If things proceed as they should, your diamond engagement ring is something you’ll be wearing almost all the time for many years to come, so it’s reasonable to say that you can probably never know too much about it.
Shopping for the perfect engagement ring for you offers a great opportunity to do that, whether you eventually opt for a traditional diamond engagement ring, a less usual fancy colored yellow diamond engagement ring or its popular peer the pink diamond engagement ring, or you decide to opt for a gemstone ring such as an emerald engagement ring.
One of the things many people don’t understand about their diamond or gemstone ring - and that could be any ring, including diamond cocktail rings, gemstone promise rings and more - is its anatomy, the parts it is made up of that create the whole.
Knowing the various components of a diamond engagement ring can assist you in making a better decision when purchasing a new ring and determining when your current ring requires repair. It's also a great way to show off your extensive knowledge of jewelry jargon to your pals.

Ring Shank

A shank is a part of every ring. This is the specific term for the metal band that wraps around the finger. Without the shank, there would be no ring. If the ring's upper section includes a distinct design feature, the ring shank is often regarded to begin where the design ends.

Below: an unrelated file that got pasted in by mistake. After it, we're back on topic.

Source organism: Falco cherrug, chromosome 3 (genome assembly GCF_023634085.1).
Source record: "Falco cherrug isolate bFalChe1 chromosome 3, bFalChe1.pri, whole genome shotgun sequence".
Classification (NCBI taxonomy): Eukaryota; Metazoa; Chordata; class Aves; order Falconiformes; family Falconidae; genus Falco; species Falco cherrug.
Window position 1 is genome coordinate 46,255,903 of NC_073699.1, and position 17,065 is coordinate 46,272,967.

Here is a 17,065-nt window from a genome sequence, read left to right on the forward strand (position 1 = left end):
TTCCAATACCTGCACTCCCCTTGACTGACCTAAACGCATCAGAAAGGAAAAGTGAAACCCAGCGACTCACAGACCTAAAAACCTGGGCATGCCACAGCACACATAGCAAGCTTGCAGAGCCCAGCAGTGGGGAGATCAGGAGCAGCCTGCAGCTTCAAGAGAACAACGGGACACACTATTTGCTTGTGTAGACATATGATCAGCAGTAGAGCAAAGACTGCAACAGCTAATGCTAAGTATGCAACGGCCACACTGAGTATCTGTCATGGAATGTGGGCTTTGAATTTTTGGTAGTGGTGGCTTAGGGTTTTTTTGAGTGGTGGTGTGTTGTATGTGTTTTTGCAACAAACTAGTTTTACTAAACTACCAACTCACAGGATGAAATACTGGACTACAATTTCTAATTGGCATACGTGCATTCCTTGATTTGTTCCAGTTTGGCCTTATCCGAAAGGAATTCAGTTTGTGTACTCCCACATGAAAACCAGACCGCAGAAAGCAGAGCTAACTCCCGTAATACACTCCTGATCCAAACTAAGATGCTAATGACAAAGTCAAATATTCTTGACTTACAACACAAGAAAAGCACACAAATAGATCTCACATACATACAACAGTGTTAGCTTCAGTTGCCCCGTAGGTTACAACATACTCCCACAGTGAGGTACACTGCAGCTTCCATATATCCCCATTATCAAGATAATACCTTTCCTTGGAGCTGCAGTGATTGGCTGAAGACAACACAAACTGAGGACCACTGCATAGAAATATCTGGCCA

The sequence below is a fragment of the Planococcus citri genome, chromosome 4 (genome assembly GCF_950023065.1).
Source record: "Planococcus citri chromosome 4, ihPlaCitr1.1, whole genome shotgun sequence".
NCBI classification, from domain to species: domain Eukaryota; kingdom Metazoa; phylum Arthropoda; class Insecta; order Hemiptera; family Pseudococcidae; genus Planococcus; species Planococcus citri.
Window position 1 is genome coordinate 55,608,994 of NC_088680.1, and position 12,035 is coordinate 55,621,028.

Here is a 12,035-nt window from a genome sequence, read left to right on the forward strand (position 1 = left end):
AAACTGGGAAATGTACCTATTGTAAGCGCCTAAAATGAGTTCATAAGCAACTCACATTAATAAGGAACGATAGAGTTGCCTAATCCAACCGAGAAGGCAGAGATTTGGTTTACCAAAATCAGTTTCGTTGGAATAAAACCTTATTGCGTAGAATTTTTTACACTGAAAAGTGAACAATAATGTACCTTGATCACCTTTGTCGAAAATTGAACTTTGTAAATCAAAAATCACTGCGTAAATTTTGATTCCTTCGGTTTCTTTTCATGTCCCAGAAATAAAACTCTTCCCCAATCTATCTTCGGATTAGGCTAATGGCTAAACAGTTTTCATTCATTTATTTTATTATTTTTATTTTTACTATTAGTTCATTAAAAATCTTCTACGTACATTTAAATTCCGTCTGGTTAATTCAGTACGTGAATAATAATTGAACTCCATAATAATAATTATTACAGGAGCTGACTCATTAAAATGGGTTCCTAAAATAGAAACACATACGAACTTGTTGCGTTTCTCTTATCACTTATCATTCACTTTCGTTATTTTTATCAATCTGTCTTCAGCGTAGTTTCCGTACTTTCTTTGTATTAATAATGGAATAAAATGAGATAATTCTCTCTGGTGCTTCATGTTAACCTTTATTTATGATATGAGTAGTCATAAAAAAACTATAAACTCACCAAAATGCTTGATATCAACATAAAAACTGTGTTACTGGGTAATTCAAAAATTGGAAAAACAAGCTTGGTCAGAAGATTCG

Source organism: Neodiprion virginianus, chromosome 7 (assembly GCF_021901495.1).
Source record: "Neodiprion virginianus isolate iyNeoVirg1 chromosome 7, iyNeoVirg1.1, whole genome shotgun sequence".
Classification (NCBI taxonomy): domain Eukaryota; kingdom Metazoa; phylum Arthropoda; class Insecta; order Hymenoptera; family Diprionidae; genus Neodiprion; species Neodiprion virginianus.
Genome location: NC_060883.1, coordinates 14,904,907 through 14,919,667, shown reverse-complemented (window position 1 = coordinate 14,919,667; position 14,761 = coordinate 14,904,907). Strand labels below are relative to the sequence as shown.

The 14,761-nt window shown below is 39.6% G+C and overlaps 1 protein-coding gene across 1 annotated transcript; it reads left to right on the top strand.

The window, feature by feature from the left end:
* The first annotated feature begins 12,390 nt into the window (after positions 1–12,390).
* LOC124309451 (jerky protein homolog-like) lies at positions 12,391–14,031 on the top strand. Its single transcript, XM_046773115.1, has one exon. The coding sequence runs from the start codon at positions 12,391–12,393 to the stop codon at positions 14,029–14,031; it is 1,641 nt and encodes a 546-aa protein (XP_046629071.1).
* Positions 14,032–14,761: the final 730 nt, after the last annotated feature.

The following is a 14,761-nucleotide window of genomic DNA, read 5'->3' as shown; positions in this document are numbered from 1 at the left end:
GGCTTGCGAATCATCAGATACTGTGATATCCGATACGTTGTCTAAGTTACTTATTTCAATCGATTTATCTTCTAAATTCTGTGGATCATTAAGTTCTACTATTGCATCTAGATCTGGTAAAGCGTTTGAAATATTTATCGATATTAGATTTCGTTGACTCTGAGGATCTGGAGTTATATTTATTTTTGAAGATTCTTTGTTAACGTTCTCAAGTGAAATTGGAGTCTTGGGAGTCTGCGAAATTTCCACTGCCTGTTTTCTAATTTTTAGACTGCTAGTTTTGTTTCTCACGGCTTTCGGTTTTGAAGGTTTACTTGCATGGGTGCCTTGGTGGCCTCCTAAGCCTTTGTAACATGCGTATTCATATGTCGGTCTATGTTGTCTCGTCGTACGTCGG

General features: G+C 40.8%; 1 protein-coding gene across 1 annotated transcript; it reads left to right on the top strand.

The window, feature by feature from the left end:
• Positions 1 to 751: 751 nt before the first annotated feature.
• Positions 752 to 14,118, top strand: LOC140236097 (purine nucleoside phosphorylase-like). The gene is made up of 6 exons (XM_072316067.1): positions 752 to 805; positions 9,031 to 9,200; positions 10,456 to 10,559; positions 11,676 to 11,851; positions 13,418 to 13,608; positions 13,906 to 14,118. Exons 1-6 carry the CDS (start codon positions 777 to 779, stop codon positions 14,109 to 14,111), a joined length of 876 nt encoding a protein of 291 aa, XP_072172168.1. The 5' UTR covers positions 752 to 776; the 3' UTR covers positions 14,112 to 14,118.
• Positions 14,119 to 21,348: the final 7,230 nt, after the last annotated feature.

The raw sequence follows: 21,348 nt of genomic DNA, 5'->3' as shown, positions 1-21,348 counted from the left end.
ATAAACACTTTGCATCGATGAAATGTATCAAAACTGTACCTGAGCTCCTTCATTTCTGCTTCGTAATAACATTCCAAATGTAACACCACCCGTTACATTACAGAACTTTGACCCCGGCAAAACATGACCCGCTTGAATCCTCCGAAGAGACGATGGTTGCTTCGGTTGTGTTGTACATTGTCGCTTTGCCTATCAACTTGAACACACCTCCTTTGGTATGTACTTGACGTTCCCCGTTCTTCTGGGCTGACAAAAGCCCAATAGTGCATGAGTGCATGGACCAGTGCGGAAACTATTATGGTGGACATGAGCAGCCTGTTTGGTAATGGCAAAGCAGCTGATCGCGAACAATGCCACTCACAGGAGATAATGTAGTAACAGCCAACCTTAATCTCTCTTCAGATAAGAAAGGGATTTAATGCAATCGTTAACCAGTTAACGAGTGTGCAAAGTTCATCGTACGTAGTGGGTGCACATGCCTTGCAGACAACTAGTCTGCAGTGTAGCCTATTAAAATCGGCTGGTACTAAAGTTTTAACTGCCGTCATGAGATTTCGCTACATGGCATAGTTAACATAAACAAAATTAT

When sizing a ring, a jeweler will normally add or subtract metal from the bottom of the shank. This can sometimes be done so well that looking at the shank with your naked eye, you'd never know it was sized or had been repaired in any way.
A ring shank can become thinner with time—yes, even high karat weight gold and platinum can deteriorate in this way. In such circumstances, a jeweler can "re-shank" the ring by replacing the metal at the bottom of the shank and continuing up the sides as far as the design and level of wear necessitates.
The shank of your ring may last a lifetime though if you take good care of it (removing it when scrubbing dishes, cleaning with harsh chemicals, gardening, etc.). Ring shanks that were thin to begin with, on the other hand, are more prone to require maintenance sooner.
When shopping for a diamond engagement ring, look for a ring with a solid, thick shank that will hold up to a lot of wear while also complimenting the overall design you want. This does not have to mean choosing a thick, chunky option, just one that is not too thin.

Diamond Ring Gallery

The underside of the ring beneath the central stone is referred to as the gallery of a ring, which is a fairly vague word. On the top half of the ring, which is lifted over the finger, there is frequently a design. A gallery is added beneath this design to support it and encircle the top of the finger, ensuring the ring's structural stability and comfort.
In terms of upkeep, a ring gallery is occasionally constructed of tiny wires that wear out and break or split over time. The gallery is also a good place to check for wear from other rings (such as wedding bands) worn next to each other. The continual friction with another ring can wear the gallery down, putting the center stone at risk of falling out. This is why, if you want to wear your rings together all the time, you will need to be more vigilant.